Defending Health Exchange's Rollout Puts Sebelius In Hot Seat

Health and Human Services Secretary Kathleen Sebelius is being called to Capitol Hill by Republican lawmakers who want her to explain what went wrong with the Oct. 1 unveiling of healthcare.gov. She is also facing calls for her resignation. Still, according to Politico, her job is safe.  

The New York Times: Sebelius Thrust Into Firestorm On Exchanges
Republicans insist the buck stops with the secretary. But although Ms. Sebelius runs the Department of Health and Human Services, the agency directly responsible for the health care law, there are questions about how deeply she was involved in the development of the troubled Web site (Stolberg, 10/22).

Politico: Upton Previews Sebelius 'Grilling'
The chairman of the House committee that plans to take testimony from Obamacare tech contractors Thursday previewed his questions today in an interview with a local radio station. "When did they know that it was going to be so poorly run? What answers do they have? Did they alert the administration that there were troubles early on?” said House Energy and Commerce Committee Chairman Fred Upton (R-Mich.) on Detroit’s WJR Radio. "There's going to be a ton of questions for them, and we’ll see how they respond" (Cheney, 10/22).

Politico: Marilyn Tavenner To Testify On Hill Next Week
The Obamacare grilling on Capitol Hill will continue. Marilyn Tavenner, administrator of the Centers for Medicare & Medicaid Services, will testify in front of the House Ways and Means Committee on Tuesday, Oct. 29, on implementation of the health law, POLITICO has learned (Haberkorn, 10/22).

Politico: Kathleen Sebelius: ACA Delay Wasn't An Option
Health and Human Services Secretary Kathleen Sebelius said delaying the launch of the insurance exchanges was "not really an option" — even though those building the federal website knew about major problems days in advance. "There are people in this country who have waited decades for affordable health coverage, people who are so eager for this to happen," Sebelius told CNN’s Sanjay Gupta on Tuesday night. "Waiting is not really an option" (Cunningham, 10/22).

The Wall Street Journal's Washington Wire: Sebelius: 'We Didn't Have Five Years' to Keep Testing Site
Health and Human Services Secretary Kathleen Sebelius said Tuesday that under ideal circumstances, the administration would have had more time to develop and test the online health-insurance marketplace that has been tripped up by technical troubles (Nelson, 10/22).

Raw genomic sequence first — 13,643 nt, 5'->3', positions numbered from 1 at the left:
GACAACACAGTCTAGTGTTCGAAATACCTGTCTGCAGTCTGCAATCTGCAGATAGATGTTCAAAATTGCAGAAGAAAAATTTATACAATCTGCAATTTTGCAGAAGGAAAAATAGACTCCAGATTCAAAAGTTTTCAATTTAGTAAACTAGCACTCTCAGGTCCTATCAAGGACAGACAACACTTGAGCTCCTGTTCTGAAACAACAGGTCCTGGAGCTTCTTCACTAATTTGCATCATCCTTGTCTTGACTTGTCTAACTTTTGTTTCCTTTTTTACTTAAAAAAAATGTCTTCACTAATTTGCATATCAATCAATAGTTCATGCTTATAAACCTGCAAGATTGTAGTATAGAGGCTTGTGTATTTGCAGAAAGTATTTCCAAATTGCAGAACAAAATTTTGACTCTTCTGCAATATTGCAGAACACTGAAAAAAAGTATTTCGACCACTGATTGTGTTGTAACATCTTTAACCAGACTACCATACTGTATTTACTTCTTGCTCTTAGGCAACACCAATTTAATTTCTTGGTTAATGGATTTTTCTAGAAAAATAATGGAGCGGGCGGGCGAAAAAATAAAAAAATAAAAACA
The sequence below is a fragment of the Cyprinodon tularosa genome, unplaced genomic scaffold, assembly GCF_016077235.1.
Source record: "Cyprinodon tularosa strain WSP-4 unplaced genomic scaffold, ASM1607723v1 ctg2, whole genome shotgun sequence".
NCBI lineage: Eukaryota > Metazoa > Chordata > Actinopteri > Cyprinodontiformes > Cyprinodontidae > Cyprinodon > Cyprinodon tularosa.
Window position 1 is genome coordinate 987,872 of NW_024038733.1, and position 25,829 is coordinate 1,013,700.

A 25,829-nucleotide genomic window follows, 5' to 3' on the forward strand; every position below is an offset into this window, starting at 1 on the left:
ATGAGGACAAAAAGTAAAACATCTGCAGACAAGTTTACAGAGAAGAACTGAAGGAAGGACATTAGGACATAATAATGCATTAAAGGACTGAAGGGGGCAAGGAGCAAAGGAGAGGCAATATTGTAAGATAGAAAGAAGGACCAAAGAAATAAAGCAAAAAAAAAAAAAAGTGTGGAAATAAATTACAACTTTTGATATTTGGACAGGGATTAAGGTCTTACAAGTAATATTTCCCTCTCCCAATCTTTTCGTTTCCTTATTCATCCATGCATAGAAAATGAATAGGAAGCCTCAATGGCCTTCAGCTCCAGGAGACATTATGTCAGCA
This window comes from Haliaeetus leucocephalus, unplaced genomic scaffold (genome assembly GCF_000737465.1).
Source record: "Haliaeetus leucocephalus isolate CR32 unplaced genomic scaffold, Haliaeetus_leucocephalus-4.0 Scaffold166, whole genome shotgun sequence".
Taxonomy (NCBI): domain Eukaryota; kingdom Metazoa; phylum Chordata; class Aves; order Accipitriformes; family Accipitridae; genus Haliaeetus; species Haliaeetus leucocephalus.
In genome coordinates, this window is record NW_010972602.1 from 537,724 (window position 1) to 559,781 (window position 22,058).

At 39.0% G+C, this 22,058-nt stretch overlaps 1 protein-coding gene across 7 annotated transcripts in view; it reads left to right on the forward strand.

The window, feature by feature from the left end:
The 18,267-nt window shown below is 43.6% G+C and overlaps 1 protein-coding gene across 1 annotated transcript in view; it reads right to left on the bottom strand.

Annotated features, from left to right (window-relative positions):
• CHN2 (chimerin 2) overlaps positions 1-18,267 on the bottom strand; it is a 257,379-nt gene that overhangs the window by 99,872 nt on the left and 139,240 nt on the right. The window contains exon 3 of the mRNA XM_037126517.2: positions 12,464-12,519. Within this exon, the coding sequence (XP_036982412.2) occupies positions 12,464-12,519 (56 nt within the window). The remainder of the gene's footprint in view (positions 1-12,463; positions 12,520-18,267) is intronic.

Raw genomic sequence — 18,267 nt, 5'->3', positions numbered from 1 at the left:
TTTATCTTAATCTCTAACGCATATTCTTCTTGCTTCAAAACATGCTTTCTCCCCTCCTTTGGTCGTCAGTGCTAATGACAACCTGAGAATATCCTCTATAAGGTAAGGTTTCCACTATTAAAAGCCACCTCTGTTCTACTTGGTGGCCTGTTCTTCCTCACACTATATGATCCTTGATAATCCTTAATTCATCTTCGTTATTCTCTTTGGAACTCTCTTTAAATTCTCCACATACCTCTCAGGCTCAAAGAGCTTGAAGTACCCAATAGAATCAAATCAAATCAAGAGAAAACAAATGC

CNN: Sebelius: Obamacare Website Problems Blindsided The President
Kathleen Sebelius said President Barack Obama didn't hear that there may be problems with the signup portal for his signature healthcare law until it went live on October 1. That's when the site nosedived into a technical abyss. In an exclusive interview with CNN's Dr. Sanjay Gupta, the Health and Human Services secretary admitted that her department and the White House are displeased with the technically botched rollout. "No one could be more frustrated than I am and the president," she said (Botelho and Yan, 10/23).

The Hill: Sebelius: Obama Didn’t Know About Website Problems Beforehand
Kathleen Sebelius said Tuesday that President Obama had no prior knowledge of the problems that HealthCare.Gov would face upon its rollout. Speaking on CNN’s AC360, Sebelius was pressed on when the president learned about the technical issues surrounding the ObamaCare website. The Health and Human Services secretary said it “became clear" to the president "in the first couple of days,” but that Obama didn't know about the problems until after the Oct. 1 rollout (Easley, 10/22).

Politico: Why Kathleen Sebelius Is Safe
Kathleen Sebelius may be irreplaceable — in that she cannot be replaced. Not because President Barack Obama wouldn’t be able to find someone else to do the job, or that anyone’s too pleased with the launch of the Obamacare website. But the White House and Democrats on the Hill know a potential confirmation fight would be so torturous and difficult that they’re better off sticking with the Health and Human Services secretary they’ve got, despite all that’s gone wrong on her watch (Dovere, 10/23).

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